News Service: Group Says Coal Isn’t A Cash Cow for KY

Photo: Codrington, Stephen. Planet Geography 3rd Edition (2005)
Photo: Codrington, Stephen. Planet Geography 3rd Edition (2005)
Some argue in favor of the coal industry in Kentucky because it offers well-paying jobs in a number of areas where residents may not have them otherwise, but one group says there are costs associated with coal that few stop to think about.

Jason Bailey, research and policy director with the Mountain Association for Community Economic Development, says a study his group did on the issue examined areas where the state has to spend money because of the industry.

He said damage to roads and bridges associated with hauling millions of tons of coal each year are a really substantial cost to consider. He also points out that the huge regulatory system that is require to protect workers’ safety and health, public health, the environment, etc… is extremely costly.

He questions whether it makes sense to continue to focus state subsidies on an energy source that is both declining and also has some negative impacts.

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AP: Natural Gas Drilling: 80 Chemicals Possibly Contaminating Water Systems

Photo: Hey Paul
Photo: Hey Paul
More than two years after the start of a natural gas drilling boom, Pennsylvania is making public a complete list of the chemicals used to extract the gas from deep underground amid rising public fears of potential water contamination and increased scrutiny of the fast-growing industry.

It counts more than 80 chemicals being used by the industry in a process called hydraulic fracturing, or “fracking,” as it pursues the gas in the mile-deep shale. The mixture of chemicals breaks up the shale some 5,000 to 8,000 feet down and props open the cracks to allow the gas trapped inside to flow up the well to the surface.

Some of the chemicals being used are associated with neurological problems, cancer and other serious health effects, although state and industry officials say there is no evidence that the activity is polluting drinking water.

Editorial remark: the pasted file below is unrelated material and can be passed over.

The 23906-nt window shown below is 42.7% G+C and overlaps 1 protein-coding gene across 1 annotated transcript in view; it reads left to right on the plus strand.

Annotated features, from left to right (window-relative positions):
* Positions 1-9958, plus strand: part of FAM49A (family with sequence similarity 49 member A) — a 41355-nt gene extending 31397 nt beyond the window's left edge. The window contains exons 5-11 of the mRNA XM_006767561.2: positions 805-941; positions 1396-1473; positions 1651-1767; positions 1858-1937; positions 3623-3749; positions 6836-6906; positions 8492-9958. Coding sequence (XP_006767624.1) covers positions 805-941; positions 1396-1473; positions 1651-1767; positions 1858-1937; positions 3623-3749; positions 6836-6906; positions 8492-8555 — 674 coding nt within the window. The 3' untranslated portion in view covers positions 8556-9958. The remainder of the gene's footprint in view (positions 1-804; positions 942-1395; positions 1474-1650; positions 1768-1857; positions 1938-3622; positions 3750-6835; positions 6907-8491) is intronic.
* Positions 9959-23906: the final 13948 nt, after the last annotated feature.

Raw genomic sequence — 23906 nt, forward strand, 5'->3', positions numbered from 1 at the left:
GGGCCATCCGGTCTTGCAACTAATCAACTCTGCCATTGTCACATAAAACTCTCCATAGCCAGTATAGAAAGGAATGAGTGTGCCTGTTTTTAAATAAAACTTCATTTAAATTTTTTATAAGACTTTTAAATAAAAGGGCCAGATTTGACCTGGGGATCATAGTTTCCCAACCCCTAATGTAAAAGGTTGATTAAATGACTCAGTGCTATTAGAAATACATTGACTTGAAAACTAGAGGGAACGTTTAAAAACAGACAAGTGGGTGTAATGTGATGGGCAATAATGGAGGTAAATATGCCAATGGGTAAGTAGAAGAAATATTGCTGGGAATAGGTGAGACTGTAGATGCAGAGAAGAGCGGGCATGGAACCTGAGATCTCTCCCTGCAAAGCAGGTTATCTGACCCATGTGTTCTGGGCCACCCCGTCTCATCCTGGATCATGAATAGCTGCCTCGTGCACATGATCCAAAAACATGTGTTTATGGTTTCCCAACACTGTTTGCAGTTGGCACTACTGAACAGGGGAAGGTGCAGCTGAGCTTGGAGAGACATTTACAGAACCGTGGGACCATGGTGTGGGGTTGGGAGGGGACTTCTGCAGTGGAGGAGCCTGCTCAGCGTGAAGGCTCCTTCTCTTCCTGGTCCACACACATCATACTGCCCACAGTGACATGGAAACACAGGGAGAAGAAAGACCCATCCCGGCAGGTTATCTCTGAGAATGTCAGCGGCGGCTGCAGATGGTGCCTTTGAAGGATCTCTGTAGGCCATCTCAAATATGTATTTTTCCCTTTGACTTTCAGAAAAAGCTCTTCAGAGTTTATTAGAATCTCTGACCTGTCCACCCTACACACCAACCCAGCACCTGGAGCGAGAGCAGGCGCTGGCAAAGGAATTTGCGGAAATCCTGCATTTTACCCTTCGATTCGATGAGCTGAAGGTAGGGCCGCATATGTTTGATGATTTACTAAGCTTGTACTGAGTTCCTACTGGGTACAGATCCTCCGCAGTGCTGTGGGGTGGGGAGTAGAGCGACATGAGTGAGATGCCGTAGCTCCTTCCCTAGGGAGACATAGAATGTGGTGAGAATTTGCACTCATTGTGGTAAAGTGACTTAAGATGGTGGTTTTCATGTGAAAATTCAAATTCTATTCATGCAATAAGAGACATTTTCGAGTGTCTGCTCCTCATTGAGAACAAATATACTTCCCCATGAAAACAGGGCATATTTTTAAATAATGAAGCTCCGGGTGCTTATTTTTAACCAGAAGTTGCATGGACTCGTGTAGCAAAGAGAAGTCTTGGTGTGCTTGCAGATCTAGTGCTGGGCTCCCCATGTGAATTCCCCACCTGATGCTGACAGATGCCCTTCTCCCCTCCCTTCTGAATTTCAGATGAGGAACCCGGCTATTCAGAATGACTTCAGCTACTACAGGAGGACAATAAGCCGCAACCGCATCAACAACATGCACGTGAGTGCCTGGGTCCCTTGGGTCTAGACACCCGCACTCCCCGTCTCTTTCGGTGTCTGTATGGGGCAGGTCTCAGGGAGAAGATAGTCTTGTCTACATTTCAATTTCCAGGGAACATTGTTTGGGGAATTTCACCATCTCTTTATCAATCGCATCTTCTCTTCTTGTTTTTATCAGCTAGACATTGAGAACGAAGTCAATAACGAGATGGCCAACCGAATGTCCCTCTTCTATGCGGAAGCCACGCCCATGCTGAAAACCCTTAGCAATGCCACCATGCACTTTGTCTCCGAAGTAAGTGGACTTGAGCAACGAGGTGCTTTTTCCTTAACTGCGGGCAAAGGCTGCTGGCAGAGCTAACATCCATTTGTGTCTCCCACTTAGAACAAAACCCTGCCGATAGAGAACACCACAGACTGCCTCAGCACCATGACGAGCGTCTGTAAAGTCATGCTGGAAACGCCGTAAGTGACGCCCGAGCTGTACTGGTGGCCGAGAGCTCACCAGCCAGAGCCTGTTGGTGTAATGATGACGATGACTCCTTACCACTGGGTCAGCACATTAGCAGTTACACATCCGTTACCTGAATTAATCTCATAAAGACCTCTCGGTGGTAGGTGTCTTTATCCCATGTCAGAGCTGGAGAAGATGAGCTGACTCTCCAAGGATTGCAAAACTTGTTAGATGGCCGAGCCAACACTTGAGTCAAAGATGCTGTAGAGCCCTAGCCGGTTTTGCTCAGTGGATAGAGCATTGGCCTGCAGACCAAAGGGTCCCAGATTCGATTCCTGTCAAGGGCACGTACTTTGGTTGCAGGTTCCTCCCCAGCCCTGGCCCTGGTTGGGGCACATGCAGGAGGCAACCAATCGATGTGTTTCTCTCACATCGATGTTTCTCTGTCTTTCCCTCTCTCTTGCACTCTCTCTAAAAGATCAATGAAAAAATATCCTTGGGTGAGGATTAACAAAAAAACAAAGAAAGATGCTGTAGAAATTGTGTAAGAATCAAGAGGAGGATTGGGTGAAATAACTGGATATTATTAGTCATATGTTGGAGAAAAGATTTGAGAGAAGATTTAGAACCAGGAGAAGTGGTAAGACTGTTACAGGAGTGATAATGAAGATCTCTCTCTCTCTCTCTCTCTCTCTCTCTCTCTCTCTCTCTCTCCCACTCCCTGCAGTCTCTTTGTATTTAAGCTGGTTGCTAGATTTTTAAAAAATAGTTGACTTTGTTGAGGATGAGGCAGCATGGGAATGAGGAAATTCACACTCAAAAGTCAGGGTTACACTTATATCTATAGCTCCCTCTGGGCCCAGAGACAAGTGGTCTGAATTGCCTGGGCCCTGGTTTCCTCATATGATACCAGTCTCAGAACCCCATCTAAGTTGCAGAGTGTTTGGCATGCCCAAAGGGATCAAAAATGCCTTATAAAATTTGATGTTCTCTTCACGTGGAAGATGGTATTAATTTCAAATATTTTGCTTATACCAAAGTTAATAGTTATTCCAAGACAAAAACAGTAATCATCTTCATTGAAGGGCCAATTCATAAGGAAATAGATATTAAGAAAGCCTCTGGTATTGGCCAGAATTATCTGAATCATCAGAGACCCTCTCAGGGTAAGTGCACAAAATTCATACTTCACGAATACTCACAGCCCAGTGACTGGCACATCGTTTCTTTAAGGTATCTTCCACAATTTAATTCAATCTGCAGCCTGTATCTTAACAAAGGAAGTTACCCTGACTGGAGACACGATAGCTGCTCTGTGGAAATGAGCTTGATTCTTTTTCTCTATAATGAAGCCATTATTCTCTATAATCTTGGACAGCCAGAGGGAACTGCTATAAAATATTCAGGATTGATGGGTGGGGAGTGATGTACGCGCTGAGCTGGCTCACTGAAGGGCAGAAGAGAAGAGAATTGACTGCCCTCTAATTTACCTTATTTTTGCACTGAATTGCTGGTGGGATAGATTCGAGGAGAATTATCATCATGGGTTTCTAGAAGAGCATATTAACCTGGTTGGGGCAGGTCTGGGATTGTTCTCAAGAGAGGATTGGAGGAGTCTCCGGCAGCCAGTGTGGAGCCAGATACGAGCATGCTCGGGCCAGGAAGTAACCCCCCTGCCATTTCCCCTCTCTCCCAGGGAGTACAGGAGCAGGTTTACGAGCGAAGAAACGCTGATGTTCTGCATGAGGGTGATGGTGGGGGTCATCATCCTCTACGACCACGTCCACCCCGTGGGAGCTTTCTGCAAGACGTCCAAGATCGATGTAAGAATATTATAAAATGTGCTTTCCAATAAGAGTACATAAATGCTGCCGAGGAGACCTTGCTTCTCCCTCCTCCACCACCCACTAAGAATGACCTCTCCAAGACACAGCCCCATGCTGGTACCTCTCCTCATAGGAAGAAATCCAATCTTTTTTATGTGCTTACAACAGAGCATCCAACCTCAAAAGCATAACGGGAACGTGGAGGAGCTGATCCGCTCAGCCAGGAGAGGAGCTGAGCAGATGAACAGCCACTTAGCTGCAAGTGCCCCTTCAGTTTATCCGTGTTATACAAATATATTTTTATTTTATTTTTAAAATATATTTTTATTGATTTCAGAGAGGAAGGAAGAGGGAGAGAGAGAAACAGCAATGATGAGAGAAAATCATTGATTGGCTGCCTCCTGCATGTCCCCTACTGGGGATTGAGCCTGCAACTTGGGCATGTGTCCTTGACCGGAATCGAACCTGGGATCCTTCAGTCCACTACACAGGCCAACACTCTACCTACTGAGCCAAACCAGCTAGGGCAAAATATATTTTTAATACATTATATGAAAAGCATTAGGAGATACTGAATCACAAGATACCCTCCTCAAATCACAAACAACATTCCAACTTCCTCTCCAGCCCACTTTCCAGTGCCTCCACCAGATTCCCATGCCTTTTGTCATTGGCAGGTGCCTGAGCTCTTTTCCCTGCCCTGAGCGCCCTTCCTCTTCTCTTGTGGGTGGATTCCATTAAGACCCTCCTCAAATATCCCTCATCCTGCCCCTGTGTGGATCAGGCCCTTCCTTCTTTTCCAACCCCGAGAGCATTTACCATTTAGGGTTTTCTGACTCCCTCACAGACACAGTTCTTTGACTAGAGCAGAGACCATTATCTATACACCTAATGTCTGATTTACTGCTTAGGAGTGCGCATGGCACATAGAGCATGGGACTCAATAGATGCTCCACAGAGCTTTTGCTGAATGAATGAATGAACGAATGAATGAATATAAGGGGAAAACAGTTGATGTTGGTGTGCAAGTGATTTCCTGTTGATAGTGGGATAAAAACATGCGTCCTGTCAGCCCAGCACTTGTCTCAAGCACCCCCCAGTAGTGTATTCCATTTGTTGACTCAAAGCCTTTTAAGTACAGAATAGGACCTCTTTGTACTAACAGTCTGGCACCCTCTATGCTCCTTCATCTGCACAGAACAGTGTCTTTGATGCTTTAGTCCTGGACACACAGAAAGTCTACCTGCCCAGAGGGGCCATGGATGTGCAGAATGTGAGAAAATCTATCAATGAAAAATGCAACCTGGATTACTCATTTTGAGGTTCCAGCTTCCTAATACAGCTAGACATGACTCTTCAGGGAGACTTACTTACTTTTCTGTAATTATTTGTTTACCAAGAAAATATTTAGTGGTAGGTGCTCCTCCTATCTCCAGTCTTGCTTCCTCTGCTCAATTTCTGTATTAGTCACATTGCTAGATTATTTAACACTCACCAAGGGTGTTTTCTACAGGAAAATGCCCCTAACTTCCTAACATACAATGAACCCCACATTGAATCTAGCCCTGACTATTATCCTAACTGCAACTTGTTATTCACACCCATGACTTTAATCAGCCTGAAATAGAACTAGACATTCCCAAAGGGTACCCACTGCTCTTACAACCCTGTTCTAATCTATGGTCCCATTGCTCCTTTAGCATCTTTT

Environmental advocates, however, worry the chemicals are poisoning underground drinking water sources.

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WaPo: Apparent suicide by fishing boat captain underlines oil spill’s emotional toll

Around the gulf, social service providers are dealing with a rising tide of mental health crises. Groups of Baptists are deploying extra chaplains in parishes along the coast. In southern Louisiana, where the impact was felt first, about 1,500 people have received counseling services from Catholic Charities.

From past disasters, such as the Exxon Valdez oil spill in 1989, health experts say they expect subtle problems to appear as people absorb the spill’s impact on their lives: depression, anxiety, alcohol and drug abuse, and domestic issues.

“We’re seeing already an increase in suspiciousness, arguing, domestic violence. . . . We’re already having reports of increased drinking, anxiety, anger and avoidance,” Howard J. Osofsky of the Louisiana State University Health Sciences Center in New Orleans said during a two-day hearing this week on the physical and emotional impact of the spill.

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News Service: Scientists: Dispersant Health Impacts a “Failure of Chemicals Policy”

More than one million gallons of chemicals called dispersants have been sprayed into the Gulf of Mexico in an attempt to break up the plume emanating from the B.P. oil spill, but some of the ingredients were kept secret until this week.

The dispersant manufacturer said it preferred to keep the ingredients secret because they consider the formula proprietary.

The ingredients were finally revealed, however, following a public outcry over health problems experienced by some clean-up workers. Louisiana chemist and activist Wilma Subra says, until the full ingredients was released Wednesday, many of the health care professionals treating possible dispersant-linked health problems weren’t sure what to do.

One of the ingredients – 2-butoxy ethanol – is designated a chronic and acute health hazard and was linked to health problems experienced by cleanup workers following the Exxon Valdez spill in 1989.

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